See prior post.
Full-time advertising professionals assure us that an advertising campaign along the lines of, “This is a new Walter Jon Williams work, wholly original and unlike any previous Walter Jon Williams work” is doomed to failure. According to these highly-qualified professionals, people only respond to things that look like other things that they already like. That’s why, whenever I write a book like Days of Atonement, which was the world’s first (and, so far as I know, only) Gothic Western science fiction police procedural, a book which I fondly assumed might appeal to readers outside the normal SF audience, the publisher made sure to put Death Rays on the cover, to assure genre readers that this was a thing that looked like other things that they already liked, and to make sure that all potential new readers were discouraged from so much as glancing at the book.
Oh man, do I feel for you. I used to be a big SF reader. Then I made the mistake of reading outside the genre. Nothing like better writing to turn you away from a childhood love. (This is not to be construed as a slap at Williams’ work, which I have never read.) Now whenever I look at the SF racks — in stores or at the NYPL — I can’t even bring myself to touch a book because of the very thing Williams highlights: Those idiotic covers. There might be some very fine writing underneath those hideous dressings but I’m immediately dissuaded from even sampling the lead paragraph. Even the back cover blurb. (I don’t know why, but several years ago I got past the truly awful cover of K.A. Bedford‘s first novel — Orbital Burn — and was delighted it was so damned good. I guess his book had some special juju sprinkled on it.)
Barry Malzberg used to complain about being stuck in the genre. His was never what was considered mainstream genre writing. But he used to make these complaints during his heyday in the 1960s and especially 1970s. It’s sad to see that the marketing of that genre has not grown up along with the audience it fostered.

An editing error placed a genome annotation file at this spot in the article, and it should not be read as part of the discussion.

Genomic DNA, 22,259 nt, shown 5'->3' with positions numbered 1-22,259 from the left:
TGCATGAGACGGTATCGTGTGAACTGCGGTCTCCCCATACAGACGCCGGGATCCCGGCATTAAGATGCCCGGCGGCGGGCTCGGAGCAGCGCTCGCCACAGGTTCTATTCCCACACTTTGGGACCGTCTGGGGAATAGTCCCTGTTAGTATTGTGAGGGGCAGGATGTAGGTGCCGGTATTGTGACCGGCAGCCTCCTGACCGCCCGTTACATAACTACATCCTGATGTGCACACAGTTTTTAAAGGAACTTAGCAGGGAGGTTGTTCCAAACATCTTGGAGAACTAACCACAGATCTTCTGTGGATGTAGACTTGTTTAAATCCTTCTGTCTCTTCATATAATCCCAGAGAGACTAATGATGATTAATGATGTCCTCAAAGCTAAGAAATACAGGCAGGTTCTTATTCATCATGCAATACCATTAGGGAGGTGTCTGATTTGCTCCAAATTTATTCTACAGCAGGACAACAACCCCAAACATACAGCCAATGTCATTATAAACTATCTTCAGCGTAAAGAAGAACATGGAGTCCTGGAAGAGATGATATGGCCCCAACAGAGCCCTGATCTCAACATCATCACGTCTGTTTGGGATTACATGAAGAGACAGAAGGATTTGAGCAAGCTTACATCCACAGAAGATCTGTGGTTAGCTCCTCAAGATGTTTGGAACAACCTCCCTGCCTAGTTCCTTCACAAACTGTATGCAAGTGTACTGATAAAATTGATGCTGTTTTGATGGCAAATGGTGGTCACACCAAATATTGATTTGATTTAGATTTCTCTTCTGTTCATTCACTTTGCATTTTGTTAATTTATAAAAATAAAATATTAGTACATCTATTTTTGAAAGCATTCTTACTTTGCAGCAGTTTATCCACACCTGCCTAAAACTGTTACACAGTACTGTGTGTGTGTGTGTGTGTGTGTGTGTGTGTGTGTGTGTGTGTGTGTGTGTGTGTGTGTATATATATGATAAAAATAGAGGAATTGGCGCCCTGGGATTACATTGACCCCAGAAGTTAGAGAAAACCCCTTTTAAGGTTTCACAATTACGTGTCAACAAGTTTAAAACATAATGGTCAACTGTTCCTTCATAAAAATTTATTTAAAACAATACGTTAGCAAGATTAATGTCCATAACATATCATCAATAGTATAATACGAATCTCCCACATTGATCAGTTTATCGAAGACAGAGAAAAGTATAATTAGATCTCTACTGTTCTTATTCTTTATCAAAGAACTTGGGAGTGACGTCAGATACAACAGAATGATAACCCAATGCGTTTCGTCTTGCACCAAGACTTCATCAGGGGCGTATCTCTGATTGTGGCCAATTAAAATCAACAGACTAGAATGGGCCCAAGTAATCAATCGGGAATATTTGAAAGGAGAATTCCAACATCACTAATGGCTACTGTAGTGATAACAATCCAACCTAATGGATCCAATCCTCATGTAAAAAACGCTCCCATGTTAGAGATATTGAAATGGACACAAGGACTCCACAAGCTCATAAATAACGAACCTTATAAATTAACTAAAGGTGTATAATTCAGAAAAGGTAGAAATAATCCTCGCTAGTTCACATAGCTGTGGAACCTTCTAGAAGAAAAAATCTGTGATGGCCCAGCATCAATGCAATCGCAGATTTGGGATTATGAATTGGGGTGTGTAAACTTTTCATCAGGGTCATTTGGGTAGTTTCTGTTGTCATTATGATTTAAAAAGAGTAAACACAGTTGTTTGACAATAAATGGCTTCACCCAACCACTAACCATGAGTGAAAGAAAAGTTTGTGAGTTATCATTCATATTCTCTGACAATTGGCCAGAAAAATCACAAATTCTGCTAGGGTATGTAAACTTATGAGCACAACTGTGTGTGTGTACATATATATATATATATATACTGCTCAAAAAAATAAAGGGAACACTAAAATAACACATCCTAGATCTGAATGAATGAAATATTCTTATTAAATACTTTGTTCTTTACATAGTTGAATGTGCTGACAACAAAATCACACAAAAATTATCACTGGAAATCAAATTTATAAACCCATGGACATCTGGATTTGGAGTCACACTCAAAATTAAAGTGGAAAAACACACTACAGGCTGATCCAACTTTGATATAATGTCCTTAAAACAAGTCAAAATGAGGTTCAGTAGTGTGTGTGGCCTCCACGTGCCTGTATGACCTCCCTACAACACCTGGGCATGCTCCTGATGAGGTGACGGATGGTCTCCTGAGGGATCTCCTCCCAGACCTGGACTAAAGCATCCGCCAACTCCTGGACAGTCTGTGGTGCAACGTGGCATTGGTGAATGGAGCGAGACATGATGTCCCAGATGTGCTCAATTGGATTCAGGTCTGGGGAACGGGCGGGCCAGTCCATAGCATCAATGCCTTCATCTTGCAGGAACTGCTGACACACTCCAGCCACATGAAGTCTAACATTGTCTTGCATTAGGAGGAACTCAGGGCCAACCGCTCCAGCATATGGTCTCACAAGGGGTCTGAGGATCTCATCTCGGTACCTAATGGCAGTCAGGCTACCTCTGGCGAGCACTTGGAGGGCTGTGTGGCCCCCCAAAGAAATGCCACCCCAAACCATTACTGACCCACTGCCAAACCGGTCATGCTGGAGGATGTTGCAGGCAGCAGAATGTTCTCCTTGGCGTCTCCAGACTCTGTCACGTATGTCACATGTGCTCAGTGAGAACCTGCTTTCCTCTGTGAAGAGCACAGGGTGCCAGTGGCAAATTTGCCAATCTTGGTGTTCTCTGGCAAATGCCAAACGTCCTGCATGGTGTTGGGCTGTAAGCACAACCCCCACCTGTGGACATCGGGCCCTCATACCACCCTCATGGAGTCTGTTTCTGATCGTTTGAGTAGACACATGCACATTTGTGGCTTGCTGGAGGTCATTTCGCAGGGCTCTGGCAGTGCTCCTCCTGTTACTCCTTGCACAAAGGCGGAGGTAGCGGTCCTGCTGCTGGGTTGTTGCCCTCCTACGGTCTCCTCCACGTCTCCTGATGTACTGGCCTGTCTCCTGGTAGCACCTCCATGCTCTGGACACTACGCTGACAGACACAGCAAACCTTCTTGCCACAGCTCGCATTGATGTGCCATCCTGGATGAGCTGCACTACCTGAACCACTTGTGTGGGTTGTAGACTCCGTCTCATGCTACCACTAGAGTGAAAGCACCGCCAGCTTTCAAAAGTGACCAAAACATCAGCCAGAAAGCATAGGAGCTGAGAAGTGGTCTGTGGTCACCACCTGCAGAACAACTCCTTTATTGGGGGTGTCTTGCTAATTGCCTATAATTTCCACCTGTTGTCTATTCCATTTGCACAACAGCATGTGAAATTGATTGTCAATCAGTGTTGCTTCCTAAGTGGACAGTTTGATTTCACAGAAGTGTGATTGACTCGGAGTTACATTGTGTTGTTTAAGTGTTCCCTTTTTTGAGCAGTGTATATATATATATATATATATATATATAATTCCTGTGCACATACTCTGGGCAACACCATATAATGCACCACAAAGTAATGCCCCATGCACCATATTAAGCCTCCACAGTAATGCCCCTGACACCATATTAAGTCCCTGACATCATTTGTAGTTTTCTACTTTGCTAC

How many SF writers are out there writing the kind of serious fiction Malzberg did? Due to those atrocious covers, I’ll probably never know. And if you’re an adult who’s fled your childhood love of SF, you’ll probably never know, either.
Overlay (Barry N. Malzberg tribute site)
Barry (Strange Words)
Barry Malzberg: Dismantling SF (Locus Online)
Breakfast in the Ruins (Simon & Schuster)
Breakfast in the Ruins (Baen Books) (look at the contrast to the S&S link!)
Breakfast in the Ruins sample chapters (Baen Books) (God Bless Baen Books)
The streamlining, however, won’t stop with the iMac enclosure. Each new model will come dressed to impress, bundling a snazzy new Apple keyboard of similarly slender proportions, people familiar with the project say.
Tapping the wizardry of industrial design chief Jonathan Ive and his team, the Cupertino-based Mac maker has reportedly crafted a super-slim external keyboard for the new Macs. It’s said to draw upon the aesthetic and feel of the low-profile keyboard which was first integrated with the company’s 13-inch MacBook portables in May of 2006.
On its website, Apple explains that MacBooks “features a unique keyboard design that sits flush against the bed for a sleeker, lower profile.”
“You’ll also find a firm touch when typing,” the company adds. “That ought to make your fingers happy.”
As I posted earlier, I’d like a Bluetooth keyboard to use with an iPhone for typing (I specifically mentioned a word processor, but I’m desperate and would settle for basic text file editing!). If Apple will indeed be doing these new keyboards, one of them has to be a Bluetooth version.
The question is, will it work with an iPhone? Will the Death Star upgrade also add keyboard pairing functionality to the iPhone?
Please, Apple, save us from fugly useless keyboards!